Rick Rubin was featured on 60 Minutes to support his new book The Creative Act: A Way Of Being. In online excerpts of his interview with Anderson Cooper, the icon producer shared some memories of working with Johnny Cash and LL Cool J, in addition to turning his NYU dorm room into Def Jam’s office and recording studio.
Regarding his process, Rubin said, “We’re trying to tap into a feeling. We’re trying to tap into something that makes you wanna lean forward and pay more attention.”
Back in October, Rick Rubin was interviewed by Lauren Larverne for BBC Radio’s “Desert Island Discs” show, and during their chat he revealed how he got Johnny Cash to record Nine Inch Nails’ “Hurt” for his 2002 farewell album, American IV: The Man Comes Around.
According to Rubin, when he first suggested the cover, “Johnny looked at me like I was insane.” He adds, “The Nine Inch Nails version of the song is very noisy, aggressive. Johnny was wary,” Rubin said, though Cash would agree in the end. “I think I did a demo where I had a guitar player play it, and I said the words the way I imagined [Johnny] saying it, and then when he heard the lyrics, and he heard the format of what it could be, he said, ‘Let’s try it.’”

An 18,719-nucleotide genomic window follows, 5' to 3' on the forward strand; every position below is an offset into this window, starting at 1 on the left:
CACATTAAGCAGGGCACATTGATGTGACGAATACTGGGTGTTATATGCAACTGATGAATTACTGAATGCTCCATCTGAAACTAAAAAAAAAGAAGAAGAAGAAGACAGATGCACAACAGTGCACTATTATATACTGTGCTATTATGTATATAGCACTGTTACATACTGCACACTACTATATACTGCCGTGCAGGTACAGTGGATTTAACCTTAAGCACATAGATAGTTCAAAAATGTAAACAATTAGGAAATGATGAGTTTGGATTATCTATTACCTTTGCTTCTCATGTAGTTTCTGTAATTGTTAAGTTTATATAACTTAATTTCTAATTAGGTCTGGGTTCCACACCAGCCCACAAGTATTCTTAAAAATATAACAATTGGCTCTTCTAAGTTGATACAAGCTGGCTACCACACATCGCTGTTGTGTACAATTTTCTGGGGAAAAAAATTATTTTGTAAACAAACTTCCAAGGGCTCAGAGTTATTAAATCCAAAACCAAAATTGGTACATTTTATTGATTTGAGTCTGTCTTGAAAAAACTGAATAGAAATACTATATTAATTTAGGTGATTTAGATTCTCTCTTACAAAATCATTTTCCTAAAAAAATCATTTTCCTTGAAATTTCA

Later in the conversation, Rubin added, “I thought of the image of Johnny Cash as the mythical Man in Black, and any song he sang had to suit this mythical Man in Black. And one of the ones that seemed to have resonated with people after we did it was ‘Hurt.’ If you listen to the words, it’s like looking back over a life of regret and remorse.”
For his part, Nine Inch Nails’ Trent Reznor was also as skeptical of the ideas as Johnny Cash was. He recounted the tale to Alternative Press in 2004. “Rick Rubin has been a friend for a long time, and he called me asking how I felt about Johnny covering ‘Hurt.’ I was flattered, but frankly, the idea sounded a bit gimmicky to me. … A few weeks later, a CD shows up with the track. … It sounded… weird to me. That song in particular was straight from my soul, and it felt very strange hearing the highly identifiable voice of Johnny Cash singing it.” Once Reznor saw the video, however, he was convinced of the new version’s power.